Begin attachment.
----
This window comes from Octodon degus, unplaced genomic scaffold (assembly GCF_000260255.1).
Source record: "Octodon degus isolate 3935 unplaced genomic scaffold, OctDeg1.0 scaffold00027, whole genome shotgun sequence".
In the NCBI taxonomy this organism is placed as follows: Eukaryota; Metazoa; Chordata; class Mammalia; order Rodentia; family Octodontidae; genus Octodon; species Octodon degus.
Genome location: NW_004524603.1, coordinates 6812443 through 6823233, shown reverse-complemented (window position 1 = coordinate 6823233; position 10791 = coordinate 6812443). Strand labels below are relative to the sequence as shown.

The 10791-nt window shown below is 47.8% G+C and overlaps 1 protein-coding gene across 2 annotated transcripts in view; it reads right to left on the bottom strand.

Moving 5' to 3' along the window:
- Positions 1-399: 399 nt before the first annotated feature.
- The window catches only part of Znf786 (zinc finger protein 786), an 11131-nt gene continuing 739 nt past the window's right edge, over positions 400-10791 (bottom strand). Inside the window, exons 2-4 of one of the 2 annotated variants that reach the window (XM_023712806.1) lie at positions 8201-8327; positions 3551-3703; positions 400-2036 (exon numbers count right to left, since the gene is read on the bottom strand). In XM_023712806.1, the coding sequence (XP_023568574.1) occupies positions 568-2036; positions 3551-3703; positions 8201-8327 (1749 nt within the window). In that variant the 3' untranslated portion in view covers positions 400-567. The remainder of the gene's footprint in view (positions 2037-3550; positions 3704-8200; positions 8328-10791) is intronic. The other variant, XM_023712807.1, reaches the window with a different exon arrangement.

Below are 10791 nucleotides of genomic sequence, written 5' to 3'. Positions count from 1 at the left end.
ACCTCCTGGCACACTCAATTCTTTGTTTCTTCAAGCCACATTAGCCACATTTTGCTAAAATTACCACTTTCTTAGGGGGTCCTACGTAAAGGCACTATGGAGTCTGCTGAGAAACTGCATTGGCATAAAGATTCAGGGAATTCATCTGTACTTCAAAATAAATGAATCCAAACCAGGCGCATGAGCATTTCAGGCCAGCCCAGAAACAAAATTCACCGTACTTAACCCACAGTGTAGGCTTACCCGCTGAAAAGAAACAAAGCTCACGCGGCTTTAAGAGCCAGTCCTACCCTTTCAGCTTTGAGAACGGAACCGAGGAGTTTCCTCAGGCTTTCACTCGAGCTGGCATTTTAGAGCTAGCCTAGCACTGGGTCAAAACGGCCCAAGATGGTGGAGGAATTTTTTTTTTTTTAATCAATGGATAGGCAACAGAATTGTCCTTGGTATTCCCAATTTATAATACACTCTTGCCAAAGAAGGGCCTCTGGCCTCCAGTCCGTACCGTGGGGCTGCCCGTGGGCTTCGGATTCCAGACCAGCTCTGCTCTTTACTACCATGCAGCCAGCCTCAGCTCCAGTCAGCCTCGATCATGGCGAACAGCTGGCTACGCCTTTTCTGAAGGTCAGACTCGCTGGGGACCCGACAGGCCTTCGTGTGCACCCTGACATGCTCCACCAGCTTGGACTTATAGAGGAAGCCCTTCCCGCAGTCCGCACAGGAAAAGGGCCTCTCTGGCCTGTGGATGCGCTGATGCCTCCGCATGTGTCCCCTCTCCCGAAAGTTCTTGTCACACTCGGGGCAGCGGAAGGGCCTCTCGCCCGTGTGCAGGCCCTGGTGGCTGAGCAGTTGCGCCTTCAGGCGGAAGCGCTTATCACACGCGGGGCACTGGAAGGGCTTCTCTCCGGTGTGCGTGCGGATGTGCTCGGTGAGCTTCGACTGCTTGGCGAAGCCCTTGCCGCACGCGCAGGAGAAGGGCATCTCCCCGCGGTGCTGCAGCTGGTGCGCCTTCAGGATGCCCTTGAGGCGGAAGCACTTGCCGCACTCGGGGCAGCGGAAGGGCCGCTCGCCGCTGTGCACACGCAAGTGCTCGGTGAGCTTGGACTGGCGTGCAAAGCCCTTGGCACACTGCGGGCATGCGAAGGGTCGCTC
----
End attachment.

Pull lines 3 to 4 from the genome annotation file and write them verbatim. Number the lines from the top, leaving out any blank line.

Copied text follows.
In the NCBI taxonomy this organism is placed as follows: Eukaryota; Metazoa; Chordata; class Mammalia; order Rodentia; family Octodontidae; genus Octodon; species Octodon degus.
Genome location: NW_004524603.1, coordinates 6812443 through 6823233, shown reverse-complemented (window position 1 = coordinate 6823233; position 10791 = coordinate 6812443). Strand labels below are relative to the sequence as shown.